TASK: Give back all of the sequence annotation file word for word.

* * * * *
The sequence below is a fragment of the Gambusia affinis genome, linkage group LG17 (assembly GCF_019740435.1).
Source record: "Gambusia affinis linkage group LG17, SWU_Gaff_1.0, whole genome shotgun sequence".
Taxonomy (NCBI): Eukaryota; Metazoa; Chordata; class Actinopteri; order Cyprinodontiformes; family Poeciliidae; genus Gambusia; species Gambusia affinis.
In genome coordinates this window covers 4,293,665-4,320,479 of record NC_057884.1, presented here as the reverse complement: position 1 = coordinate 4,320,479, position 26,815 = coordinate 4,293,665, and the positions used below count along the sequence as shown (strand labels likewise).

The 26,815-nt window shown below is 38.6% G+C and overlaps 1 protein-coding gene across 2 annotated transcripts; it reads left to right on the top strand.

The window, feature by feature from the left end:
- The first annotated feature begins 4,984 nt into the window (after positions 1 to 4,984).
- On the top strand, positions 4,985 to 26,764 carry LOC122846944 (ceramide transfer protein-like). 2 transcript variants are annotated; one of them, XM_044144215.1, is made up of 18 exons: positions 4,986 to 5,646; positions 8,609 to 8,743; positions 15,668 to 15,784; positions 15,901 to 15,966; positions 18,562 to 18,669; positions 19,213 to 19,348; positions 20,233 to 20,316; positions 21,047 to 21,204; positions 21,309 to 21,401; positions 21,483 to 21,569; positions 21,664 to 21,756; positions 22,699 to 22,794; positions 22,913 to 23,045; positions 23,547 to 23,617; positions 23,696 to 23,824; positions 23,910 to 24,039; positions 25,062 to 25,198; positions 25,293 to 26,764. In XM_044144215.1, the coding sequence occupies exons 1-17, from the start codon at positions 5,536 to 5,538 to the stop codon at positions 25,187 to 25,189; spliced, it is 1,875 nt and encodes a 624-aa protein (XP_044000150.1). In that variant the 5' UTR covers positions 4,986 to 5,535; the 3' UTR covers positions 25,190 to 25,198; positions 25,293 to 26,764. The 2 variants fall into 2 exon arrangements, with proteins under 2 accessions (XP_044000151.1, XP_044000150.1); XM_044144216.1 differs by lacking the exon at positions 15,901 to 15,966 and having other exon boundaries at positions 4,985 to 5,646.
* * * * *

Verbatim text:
The sequence below is a fragment of the Gambusia affinis genome, linkage group LG17 (assembly GCF_019740435.1).
Source record: "Gambusia affinis linkage group LG17, SWU_Gaff_1.0, whole genome shotgun sequence".
Taxonomy (NCBI): Eukaryota; Metazoa; Chordata; class Actinopteri; order Cyprinodontiformes; family Poeciliidae; genus Gambusia; species Gambusia affinis.
In genome coordinates this window covers 4,293,665-4,320,479 of record NC_057884.1, presented here as the reverse complement: position 1 = coordinate 4,320,479, position 26,815 = coordinate 4,293,665, and the positions used below count along the sequence as shown (strand labels likewise).

The 26,815-nt window shown below is 38.6% G+C and overlaps 1 protein-coding gene across 2 annotated transcripts; it reads left to right on the top strand.

The window, feature by feature from the left end:
- The first annotated feature begins 4,984 nt into the window (after positions 1 to 4,984).
- On the top strand, positions 4,985 to 26,764 carry LOC122846944 (ceramide transfer protein-like). 2 transcript variants are annotated; one of them, XM_044144215.1, is made up of 18 exons: positions 4,986 to 5,646; positions 8,609 to 8,743; positions 15,668 to 15,784; positions 15,901 to 15,966; positions 18,562 to 18,669; positions 19,213 to 19,348; positions 20,233 to 20,316; positions 21,047 to 21,204; positions 21,309 to 21,401; positions 21,483 to 21,569; positions 21,664 to 21,756; positions 22,699 to 22,794; positions 22,913 to 23,045; positions 23,547 to 23,617; positions 23,696 to 23,824; positions 23,910 to 24,039; positions 25,062 to 25,198; positions 25,293 to 26,764. In XM_044144215.1, the coding sequence occupies exons 1-17, from the start codon at positions 5,536 to 5,538 to the stop codon at positions 25,187 to 25,189; spliced, it is 1,875 nt and encodes a 624-aa protein (XP_044000150.1). In that variant the 5' UTR covers positions 4,986 to 5,535; the 3' UTR covers positions 25,190 to 25,198; positions 25,293 to 26,764. The 2 variants fall into 2 exon arrangements, with proteins under 2 accessions (XP_044000151.1, XP_044000150.1); XM_044144216.1 differs by lacking the exon at positions 15,901 to 15,966 and having other exon boundaries at positions 4,985 to 5,646.